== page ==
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Vacuum-Cleaner Bot Spouts Its Own Pickup Line

Tue., May 13, 1997

Chat-room visitors beware: In the near future that friendly person you’re talking to may not be a person at all. It may be a Bot.

As if the world of online chat isn’t dicey enough, we are about to come face to face with talking computers.

The first will be Dusty the SpokesBot. Black SunInteractive ( has created SpokesBots that go into chat rooms and spread the good word of their masters. And you thought it was bad walking by the fragrance counters in a department store.

The first of these cyber robots is Dusty, the Black & Decker Corp. Dustbuster ( that will hit the Internet’s 3-D chat rooms any time now. Like other SpokesBots that will follow, Dusty shows up on users’ screens as just another avatar, a cartoonish character representing users set among elaborate backgrounds.

These chat areas have become enormously popular since Worlds Chat ( first hit the scene a couple of years ago. Sites such as Planet Direct ( and America Online’s Virtual Places ( offer software that allows just about anyone to create a virtual reality where users, and their avatars, can hang out.

Typically, users wander around the virtual worlds, look at the scenery and check out the other avatars. Sounds familiar, doesn’t it?

Obviously, a white Dustbuster with big blue eyes is going to get some attention. Wander close enough and Dusty wastes no time in starting the conversation.

“Hi, I’m Dusty, the Black & Decker Dustbuster. Ask me about my features or just ask me a question,” is its standard opening line. Dusty even has a bit of attitude.

Question: How do you recharge?

“I recharge in my base so I’m always ready (unlike your online service).”

The programming wizardry is in making the bot smart enough to figure out what the question is and picking the right canned response. It’s an ingenious idea that seems destined to be used for insidious means. Black Sun officials have talked about how great it would be to target a SpokesBot to the nature of a chat room. They offer the example of Dusty visiting a room talking about allergies and touting his features to clean up dusty homes.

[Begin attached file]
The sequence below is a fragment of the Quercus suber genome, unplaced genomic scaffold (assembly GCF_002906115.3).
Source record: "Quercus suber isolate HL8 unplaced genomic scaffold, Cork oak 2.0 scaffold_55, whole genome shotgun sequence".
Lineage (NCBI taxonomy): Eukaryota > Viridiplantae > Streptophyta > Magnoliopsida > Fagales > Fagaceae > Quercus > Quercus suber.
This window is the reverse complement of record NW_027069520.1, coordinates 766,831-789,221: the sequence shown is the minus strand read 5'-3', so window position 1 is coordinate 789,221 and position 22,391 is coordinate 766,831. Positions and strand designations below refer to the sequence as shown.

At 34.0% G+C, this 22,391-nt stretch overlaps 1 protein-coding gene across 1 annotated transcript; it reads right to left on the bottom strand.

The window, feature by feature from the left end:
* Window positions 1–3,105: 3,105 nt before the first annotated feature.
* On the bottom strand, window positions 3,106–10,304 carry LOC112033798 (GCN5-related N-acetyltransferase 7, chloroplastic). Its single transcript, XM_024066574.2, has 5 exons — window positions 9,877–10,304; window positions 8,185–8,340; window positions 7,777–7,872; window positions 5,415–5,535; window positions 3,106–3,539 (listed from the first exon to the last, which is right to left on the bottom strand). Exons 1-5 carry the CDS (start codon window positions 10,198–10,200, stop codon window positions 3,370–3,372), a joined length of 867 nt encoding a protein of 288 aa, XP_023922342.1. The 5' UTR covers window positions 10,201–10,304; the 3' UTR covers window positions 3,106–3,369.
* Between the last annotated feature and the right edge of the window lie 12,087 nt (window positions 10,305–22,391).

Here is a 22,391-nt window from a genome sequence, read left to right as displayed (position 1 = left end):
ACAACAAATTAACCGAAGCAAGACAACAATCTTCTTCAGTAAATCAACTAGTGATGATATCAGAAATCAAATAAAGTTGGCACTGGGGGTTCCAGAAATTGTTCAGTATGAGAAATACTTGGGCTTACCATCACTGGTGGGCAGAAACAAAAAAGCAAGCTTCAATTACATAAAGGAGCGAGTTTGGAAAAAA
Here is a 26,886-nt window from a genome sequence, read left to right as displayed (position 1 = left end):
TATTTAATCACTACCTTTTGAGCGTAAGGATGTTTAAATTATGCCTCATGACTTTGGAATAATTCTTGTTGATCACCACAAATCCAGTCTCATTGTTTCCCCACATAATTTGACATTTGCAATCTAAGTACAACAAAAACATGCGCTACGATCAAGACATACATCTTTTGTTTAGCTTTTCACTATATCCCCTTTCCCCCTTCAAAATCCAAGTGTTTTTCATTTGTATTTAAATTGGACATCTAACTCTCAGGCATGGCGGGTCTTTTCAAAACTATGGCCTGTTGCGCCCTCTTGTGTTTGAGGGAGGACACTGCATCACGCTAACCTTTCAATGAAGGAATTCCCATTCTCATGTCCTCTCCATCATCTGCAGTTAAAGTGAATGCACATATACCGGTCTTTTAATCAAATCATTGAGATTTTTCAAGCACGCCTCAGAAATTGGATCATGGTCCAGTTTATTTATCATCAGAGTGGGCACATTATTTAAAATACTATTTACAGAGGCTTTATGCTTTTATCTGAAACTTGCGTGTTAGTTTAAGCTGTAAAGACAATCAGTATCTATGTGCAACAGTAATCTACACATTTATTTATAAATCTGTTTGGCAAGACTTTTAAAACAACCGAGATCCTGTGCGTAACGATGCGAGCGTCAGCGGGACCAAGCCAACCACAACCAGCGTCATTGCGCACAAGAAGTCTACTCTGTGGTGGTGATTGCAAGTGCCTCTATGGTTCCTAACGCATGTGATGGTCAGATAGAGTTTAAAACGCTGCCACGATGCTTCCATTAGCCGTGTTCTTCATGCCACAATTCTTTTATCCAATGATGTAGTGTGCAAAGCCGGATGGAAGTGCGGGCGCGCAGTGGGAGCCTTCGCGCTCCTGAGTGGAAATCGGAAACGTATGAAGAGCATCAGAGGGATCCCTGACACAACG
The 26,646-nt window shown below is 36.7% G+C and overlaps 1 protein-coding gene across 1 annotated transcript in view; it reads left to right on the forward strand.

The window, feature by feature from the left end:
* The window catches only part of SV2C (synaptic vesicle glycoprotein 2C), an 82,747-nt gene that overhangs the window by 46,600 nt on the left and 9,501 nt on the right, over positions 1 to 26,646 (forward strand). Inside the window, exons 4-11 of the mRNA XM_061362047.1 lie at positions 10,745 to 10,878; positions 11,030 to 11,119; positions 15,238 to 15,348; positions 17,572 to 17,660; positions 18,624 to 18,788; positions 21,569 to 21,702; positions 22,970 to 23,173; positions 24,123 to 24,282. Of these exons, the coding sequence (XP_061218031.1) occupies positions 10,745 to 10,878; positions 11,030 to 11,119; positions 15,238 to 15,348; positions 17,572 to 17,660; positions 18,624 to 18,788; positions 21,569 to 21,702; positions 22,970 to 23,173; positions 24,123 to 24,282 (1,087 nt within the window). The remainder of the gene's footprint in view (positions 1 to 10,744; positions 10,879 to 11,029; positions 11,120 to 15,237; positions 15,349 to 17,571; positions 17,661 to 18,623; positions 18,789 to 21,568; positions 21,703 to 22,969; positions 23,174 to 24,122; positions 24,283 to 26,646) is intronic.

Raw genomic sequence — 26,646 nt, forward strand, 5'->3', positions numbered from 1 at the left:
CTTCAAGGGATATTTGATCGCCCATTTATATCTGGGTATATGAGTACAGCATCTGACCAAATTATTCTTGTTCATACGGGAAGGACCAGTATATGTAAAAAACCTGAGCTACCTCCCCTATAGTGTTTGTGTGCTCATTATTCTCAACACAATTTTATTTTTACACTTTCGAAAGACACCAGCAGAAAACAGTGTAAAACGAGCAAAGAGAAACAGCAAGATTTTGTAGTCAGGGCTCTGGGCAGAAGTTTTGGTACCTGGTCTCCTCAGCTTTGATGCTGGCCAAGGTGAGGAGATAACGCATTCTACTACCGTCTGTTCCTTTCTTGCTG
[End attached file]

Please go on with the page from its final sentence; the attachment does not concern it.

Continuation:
Call me cynical (you wouldn’t be the first), but I see a dark side to this. It’s bad enough now checking e-mail and wading through the sea of unsolicited junk.

I’m not against advertising to support the cost of online services, but there’s a fundamental difference between an ad in one corner of the screen and some maniacal automaton that could follow me like a puppy dog spouting commercials.

It’s only a matter of time until every sleazy marketer seizes on this idea. Then we’ll have to hack our way through chat rooms searching for real people. Taking the next step, these bots could easily wander around recording everything you say in a chat room, along with your e-mail address and build a profile about your likes and dislikes.

Imagine the surprise of getting e-mail that notes you recently mentioned in a chat room that your washing machine was acting up. It just so happens that Willy the WasherBot knows about a great deal down at Nick and Dent’s Appliances.

I wouldn’t be surprised if we don’t see a new form of discrimination emerge in cyberspace: “No bots allowed!” Of course, that will only motivate bot programmers to make their creations more and more lifelike.

You know, maybe that wouldn’t be such a bad thing. Yeah. A few years from now, maybe I’ll knock off early and let my ToddBot write the column.


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